A national champion tumbled into the laps of the coaches at Sonshine Academy.
Joshua Hicks, 13, the first individual national titlist the gym has ever had, first walked through the doors at the Conway gym in 2011 as part of a free fitness day for local schoolkids, a promotion to introduce youngsters to gymnastics.
“At the end of the tour and session, Josh came up to me and said, ‘can I show you my flips’” said Scott Wright, the owner and head coach at Sonshine Academy. “I asked him if he could do them without landing on his head. He said he could.
“He then ran onto the floor and did a roundoff with two consecutive back flips. It was unusual for for someone who had just started in a program.
“I asked him how he had learned that. He said in his back yard. He was self-taught.”
“I grew up tumbling everywhere,” Hicks said.
Wright then summoned his other coaches.
“Watch this kid,” he said as Hicks went through another flip routine.
“Even though his technique left a lot to be desired and was raw, I and our other coaches could see his potential,” Wright said. “He did it so easily and so light on his feet. So, our very next response to him was, ‘Where is your mother? We need to talk to her.’”
They met his mother.
Wright said, “The first thing his mother said was ‘Is he in trouble? Uh, oh, what did he do?’”
She was told her son had exceptional talent for a novice and they wanted to train him.
Hicks enrolled in the cheerleading program in April of 2011. The next season he made the all-star cheer squad.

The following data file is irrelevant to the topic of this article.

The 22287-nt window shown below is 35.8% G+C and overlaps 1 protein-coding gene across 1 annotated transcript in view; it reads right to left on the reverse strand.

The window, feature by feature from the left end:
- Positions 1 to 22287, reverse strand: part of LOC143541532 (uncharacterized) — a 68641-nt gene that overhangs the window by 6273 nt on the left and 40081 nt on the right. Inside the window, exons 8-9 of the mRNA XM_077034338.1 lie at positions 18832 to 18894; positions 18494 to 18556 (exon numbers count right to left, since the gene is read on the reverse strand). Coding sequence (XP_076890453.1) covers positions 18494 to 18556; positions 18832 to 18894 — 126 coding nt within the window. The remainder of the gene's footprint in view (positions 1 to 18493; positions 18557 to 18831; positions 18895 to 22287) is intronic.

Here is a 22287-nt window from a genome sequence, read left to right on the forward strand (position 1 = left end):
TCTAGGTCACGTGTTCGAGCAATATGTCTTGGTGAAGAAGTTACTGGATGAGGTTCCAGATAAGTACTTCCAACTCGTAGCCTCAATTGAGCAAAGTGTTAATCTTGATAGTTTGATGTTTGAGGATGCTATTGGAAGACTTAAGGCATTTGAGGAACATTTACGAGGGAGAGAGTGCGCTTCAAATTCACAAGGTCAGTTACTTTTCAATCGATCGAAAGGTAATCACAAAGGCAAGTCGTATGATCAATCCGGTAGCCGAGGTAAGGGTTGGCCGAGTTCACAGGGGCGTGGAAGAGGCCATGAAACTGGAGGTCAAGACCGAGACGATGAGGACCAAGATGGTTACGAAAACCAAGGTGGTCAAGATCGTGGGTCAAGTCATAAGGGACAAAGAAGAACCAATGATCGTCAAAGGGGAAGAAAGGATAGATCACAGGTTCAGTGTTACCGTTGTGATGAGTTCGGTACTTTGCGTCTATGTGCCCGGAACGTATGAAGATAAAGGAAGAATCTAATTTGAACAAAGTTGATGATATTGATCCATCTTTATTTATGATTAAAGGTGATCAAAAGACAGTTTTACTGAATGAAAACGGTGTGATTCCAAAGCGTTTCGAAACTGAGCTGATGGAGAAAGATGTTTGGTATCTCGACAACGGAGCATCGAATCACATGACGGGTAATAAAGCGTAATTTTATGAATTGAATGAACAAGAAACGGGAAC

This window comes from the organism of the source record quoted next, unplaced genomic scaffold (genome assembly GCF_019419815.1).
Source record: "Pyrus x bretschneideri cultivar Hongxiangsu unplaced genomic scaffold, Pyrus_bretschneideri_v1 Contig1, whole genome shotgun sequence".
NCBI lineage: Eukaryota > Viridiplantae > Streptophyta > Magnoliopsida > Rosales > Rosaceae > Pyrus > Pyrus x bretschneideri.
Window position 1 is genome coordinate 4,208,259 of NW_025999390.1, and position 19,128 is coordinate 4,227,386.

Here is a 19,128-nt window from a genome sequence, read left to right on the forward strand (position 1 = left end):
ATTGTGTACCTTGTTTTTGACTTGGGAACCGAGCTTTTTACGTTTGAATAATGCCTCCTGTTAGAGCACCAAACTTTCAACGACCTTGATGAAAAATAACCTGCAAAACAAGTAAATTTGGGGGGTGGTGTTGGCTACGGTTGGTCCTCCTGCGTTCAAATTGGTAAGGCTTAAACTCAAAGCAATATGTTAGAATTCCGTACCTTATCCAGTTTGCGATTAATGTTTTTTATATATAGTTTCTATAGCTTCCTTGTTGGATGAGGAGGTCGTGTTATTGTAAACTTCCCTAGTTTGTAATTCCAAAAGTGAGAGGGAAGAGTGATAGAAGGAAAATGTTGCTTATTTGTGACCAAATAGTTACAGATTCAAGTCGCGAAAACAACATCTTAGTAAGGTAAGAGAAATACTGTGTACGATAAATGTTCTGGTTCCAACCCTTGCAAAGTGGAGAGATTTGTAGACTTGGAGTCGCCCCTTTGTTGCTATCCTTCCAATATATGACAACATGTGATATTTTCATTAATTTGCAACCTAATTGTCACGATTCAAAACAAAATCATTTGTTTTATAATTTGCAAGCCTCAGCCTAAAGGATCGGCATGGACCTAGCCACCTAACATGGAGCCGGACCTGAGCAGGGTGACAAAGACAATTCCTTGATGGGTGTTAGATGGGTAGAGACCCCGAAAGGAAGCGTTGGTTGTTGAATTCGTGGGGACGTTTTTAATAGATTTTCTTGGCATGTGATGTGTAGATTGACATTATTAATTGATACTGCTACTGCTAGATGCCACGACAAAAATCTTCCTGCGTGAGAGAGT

The next year, he began competitive trampoline and got into power tumbling, which is one of the three disciplines in the sport of trampoline (trampoline, power tumbling and double mini trampoline). Only the trampoline part is in the Olympics.
He also made the Level 5 cheer squad that qualified for the world championships in Orlando two years in a row.
“He was such a good tumbler that the regional cheerleading group used his tumbling routine as part of their promo video,” Wright said.
In power tumbling, competitors do a running tumble routine down a fiber-rod spring floor 80 feet long into a landing area.
Hicks worked his way up the ladder. This year he qualified for the USA Nationals in Louisville, Ky. at Level 8.
He won the national power tumbling title in the 13-14 division by 1.8 points, a significant margin.
“He had never been to regionals, so not many people had seen him, so he kind of surprised people there,” Wright said. “He tumbled lights out.”
“I just focused,” said Hicks.
“He’s had some good coaching here,” Wright said. “I was with him in Louisville but when our coaches, particularly the cheer coaches, heard the news, they were as excited as I was. He’s been a blessing. But we consider it a team accomplishment. For us to have an individual national champion is a huge deal.
“I told his mom that if he continued to work, he could possibly represent the U.S. someday in tumbling. Nationally, this was the first step. He’s quick and light on his feet and is a good athlete. He’s a quarterback on his school football team.”
He’ll try to qualify for the Junior Elite Development program and possibly for Bela Karolyi’s camp near Houston.
“He’s still raw and he needs to continue to do some development things in his routine,” Wright said. “But he’s a good kid. His mother is a single parent and has done a great job of raising him. Our responsibility is to make sure he continues to make good progress and keep him safe from major injury.
“It’s also a challenge for us as we teach on the elite level. At some point in his progession, we are going to have to teach things we have never taught before. We’re going to have to have the help of other coaches who have taught on that level. But that is exciting because it will cause us to push our envelope to another level as well.”
Although he trains three days a week, Hicks said tumbling is still enjoyable.
“It’s just awesome (to compete at a national level),” Hicks said. “You can go places and have fun.”